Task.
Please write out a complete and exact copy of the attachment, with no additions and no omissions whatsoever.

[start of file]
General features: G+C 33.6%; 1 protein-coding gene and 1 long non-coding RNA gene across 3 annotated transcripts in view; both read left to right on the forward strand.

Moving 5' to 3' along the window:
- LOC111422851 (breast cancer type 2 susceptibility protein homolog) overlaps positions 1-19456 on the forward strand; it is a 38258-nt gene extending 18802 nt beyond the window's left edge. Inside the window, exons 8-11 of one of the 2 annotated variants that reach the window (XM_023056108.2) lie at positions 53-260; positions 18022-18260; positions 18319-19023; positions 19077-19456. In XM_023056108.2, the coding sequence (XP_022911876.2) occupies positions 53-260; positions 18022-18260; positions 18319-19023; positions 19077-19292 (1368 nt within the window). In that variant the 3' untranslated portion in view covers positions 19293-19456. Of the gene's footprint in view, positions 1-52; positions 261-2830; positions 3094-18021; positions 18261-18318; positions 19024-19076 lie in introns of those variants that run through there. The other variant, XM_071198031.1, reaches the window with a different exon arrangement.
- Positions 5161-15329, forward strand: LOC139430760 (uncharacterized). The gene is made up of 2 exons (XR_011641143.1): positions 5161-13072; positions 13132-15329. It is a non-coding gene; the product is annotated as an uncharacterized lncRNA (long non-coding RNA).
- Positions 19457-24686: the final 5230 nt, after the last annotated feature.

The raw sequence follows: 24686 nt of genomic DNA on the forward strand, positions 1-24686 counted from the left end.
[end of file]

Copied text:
General features: G+C 33.6%; 1 protein-coding gene and 1 long non-coding RNA gene across 3 annotated transcripts in view; both read left to right on the forward strand.

Moving 5' to 3' along the window:
- LOC111422851 (breast cancer type 2 susceptibility protein homolog) overlaps positions 1-19456 on the forward strand; it is a 38258-nt gene extending 18802 nt beyond the window's left edge. Inside the window, exons 8-11 of one of the 2 annotated variants that reach the window (XM_023056108.2) lie at positions 53-260; positions 18022-18260; positions 18319-19023; positions 19077-19456. In XM_023056108.2, the coding sequence (XP_022911876.2) occupies positions 53-260; positions 18022-18260; positions 18319-19023; positions 19077-19292 (1368 nt within the window). In that variant the 3' untranslated portion in view covers positions 19293-19456. Of the gene's footprint in view, positions 1-52; positions 261-2830; positions 3094-18021; positions 18261-18318; positions 19024-19076 lie in introns of those variants that run through there. The other variant, XM_071198031.1, reaches the window with a different exon arrangement.
- Positions 5161-15329, forward strand: LOC139430760 (uncharacterized). The gene is made up of 2 exons (XR_011641143.1): positions 5161-13072; positions 13132-15329. It is a non-coding gene; the product is annotated as an uncharacterized lncRNA (long non-coding RNA).
- Positions 19457-24686: the final 5230 nt, after the last annotated feature.

The raw sequence follows: 24686 nt of genomic DNA on the forward strand, positions 1-24686 counted from the left end.